I was initially attracted to the rose bud in my Wet Paint piece by the colors, which will not be a surprise to anyone who has been reading this blog for a while. Those gorgeous oranges and reds were appealing from the entrance door all the way across the Rose Garden at the Rye Patch. As I got closer to the subject, my artistic vision was to add to my Naturally Abstract gallery by focusing on a specific section of the bud. One of the things that fascinates me about macro photography is how just being physically close to something while simultaneously using magnification can break it down into simple colors and lines. In this case, to the point of not even being able to tell that it’s a flower. I love that, and to achieve it, I composed this at two times life-size. There was a bit of wind the morning I created this and, while I had a Plamp holding the bud, I lowered the F-stop to gain back a little shutter speed. Doing that further reduced the already razor thin depth of field, but that also amplified the aesthetic effect I wanted. The colors reminded me of paint, as if someone had pulled a brush across the frame, and the tiny dew drops that completely cover the surface provide a wet look.
With all of the azalea flowers on the north east side of the Aiken County Historical Museum, I was certain that I could find a worthy subject among them. I used the edge of an azalea petal to create the naturally abstract composition in my Curtain piece. My artistic vision was to split the image diagonally where one part featured the petal’s edge and the flower it belonged to while the other section is an entirely different azalea blossom. That took quite a bit of exploring blooms and trying different angles until I found a flower that had the colors I wanted behind it with an edge that wasn’t burned, discolored, or chewed up. Additionally, the edge had to be far enough away from the details in the center that they would dissolve into colors even at a high F-stop, which was required to keep most of edge sharply in focus. Of course, composing at two times life-size helped because the depth of field is quite shallow. Even with that, surface texture along the petal edge can be seen.
I was pulled over to the magnolia tree in a neighbor’s yard where I found the blossom in my Magnolia Flame piece by all of the flowers on the ground. From a distance, it looked like there was a layer of pink surrounding the entire base of the tree. I thought I might be able to create a naturally abstract composition from the flowers that had fallen off, but as I got closer it became clear that the remnants didn’t completely cover the grass and they were in fairly poor shape. Not wanting to come home empty handed, I searched the branches for a new, better subject. This particular bloom was fresh with excellent colors that drew me right in. The shape that the petals formed immediately made me think of a flame (as if the fire from a candle was burning in a gorgeous pink tone). Even though it was shot wide open with a very shallow depth of field, details including the surface texture and pollen can be seen.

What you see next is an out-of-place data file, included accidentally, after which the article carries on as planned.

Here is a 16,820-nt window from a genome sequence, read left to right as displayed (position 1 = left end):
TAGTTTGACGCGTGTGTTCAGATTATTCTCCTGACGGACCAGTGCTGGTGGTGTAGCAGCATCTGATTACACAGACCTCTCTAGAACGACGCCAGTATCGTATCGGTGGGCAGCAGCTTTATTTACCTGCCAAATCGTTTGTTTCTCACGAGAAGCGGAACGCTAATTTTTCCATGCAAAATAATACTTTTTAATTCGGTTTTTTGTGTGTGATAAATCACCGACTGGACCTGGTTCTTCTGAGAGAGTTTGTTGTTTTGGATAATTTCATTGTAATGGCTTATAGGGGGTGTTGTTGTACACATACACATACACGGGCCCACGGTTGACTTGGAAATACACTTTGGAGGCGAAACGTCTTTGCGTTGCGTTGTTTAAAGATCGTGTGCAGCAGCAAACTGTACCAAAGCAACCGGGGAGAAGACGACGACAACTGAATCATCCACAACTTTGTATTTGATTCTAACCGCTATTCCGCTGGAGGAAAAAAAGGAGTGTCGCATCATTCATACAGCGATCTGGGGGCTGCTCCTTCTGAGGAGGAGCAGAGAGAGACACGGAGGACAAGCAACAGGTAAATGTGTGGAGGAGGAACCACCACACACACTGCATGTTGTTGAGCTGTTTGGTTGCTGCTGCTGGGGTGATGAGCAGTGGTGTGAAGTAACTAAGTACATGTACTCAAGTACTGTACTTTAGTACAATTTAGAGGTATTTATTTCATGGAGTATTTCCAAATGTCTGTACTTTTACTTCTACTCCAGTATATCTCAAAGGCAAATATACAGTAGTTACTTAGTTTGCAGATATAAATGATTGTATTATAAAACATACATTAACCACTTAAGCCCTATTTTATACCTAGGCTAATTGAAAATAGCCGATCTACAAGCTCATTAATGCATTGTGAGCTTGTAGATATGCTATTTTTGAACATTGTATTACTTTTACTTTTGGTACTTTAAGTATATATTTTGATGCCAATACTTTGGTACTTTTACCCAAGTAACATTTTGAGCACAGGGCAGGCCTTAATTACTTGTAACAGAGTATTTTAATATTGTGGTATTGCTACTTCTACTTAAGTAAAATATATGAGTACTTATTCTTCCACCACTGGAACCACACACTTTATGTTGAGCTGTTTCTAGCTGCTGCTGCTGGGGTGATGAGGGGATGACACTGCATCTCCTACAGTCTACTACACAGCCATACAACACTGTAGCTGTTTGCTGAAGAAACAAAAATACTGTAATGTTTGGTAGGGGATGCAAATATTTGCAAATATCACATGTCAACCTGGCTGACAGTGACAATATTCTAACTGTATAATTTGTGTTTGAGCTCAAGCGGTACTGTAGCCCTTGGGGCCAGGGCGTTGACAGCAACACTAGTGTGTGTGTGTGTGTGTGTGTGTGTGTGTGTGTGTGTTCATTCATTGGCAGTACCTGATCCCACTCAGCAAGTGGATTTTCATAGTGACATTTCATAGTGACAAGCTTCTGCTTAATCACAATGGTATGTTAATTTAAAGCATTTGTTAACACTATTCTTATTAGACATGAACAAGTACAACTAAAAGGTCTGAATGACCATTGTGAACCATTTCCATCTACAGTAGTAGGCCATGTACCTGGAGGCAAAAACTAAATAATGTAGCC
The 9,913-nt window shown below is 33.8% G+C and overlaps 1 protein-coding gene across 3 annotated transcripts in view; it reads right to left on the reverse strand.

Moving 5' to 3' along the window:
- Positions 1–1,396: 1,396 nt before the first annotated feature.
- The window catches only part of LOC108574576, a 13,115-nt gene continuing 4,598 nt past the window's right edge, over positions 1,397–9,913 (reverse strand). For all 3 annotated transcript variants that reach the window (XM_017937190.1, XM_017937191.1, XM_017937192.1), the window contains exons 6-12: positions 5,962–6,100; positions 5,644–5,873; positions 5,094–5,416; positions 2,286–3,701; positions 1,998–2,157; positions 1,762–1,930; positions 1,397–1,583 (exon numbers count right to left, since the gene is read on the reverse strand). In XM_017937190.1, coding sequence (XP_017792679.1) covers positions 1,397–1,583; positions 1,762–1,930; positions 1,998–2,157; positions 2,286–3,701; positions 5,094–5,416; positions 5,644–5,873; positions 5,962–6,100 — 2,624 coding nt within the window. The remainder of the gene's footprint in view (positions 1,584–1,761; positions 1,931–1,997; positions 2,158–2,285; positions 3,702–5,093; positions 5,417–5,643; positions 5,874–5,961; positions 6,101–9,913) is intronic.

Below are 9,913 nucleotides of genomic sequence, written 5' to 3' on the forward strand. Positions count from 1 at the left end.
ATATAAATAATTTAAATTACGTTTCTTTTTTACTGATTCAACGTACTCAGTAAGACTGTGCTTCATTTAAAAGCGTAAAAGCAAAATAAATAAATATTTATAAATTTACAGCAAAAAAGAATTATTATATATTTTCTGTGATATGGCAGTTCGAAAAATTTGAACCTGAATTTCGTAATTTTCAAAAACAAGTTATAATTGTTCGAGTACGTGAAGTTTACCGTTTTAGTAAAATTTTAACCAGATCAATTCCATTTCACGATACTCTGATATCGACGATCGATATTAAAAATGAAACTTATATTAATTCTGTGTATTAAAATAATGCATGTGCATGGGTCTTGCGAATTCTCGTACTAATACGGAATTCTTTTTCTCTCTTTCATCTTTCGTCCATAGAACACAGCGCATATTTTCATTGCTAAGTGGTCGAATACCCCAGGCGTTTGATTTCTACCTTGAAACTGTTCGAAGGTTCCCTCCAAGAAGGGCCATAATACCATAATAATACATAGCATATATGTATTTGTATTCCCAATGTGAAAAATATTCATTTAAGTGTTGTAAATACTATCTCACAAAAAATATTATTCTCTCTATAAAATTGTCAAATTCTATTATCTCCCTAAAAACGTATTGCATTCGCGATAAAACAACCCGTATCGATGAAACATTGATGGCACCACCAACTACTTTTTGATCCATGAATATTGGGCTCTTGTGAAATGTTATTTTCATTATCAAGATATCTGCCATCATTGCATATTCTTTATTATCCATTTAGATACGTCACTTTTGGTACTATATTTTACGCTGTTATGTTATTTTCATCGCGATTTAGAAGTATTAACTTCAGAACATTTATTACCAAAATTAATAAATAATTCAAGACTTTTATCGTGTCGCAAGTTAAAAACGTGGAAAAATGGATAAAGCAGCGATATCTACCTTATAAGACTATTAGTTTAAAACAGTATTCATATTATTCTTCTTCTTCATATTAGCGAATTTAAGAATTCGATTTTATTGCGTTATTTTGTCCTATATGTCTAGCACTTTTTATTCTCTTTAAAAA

One of the things I like about the south is that flowers are still blooming in early fall. Of course, it doesn’t feel much like fall during that time when the high temperatures remain in the upper 80’s. As usual, the colors of the subject in my Spiny piece are what attracted me to it. I found this flower in the front garden near the south wall of the Aiken County Historical Museum (i.e., next to where Newberry and New Lane streets meet) and it appeared to be fairly fresh. It was also quite wet with morning dew. All that water helps calm down the sharp spikes found across most of the flower’s surface. For aesthetic reasons, I placed the center of the flower in the frame slightly to the left of center horizontally and nearly centered vertically. The high level of detail allows individual dew drops as well as tiny hairs and spines to be seen.
My Global piece is all about the big bubble, and it is so much taller and larger than the previous bubbles that the extremely shallow depth of field isn’t deep enough to keep the bottom of it within the zone of sharpness. That being said, one of my artistic goals was to ensure that the smaller bubble on the left-hand side stayed within the frame. Fortunately, doing that placed the subject so that the rightmost one third line, using the rule of thirds, pretty much bisects it. I also positioned it very close to being centered vertically. The specific spot in the pool where this was composed was out in the more open area, and, as such, it benefitted from the blues in the sky reflecting off the surface.
To increase the apparent depth of field for my Bubbles On Bubbles piece, it was focus stacked. That allows thousands of tiny bubbles on the surface to be seen while keeping the larger bubbles within the zone of sharpness. While not as bright as the tones in Global, this also had the advantage of picking up more of the blues from the reflection of the sky. The shadows and particles that surround the bubbles remind me of how gravity pulls in nearby objects as planets form. In fact, throughout the entire time during the composition of these works other bubbles on the surface of the pool (some of which I had planned to use as subjects) were growing, merging, and even popping as they floated around.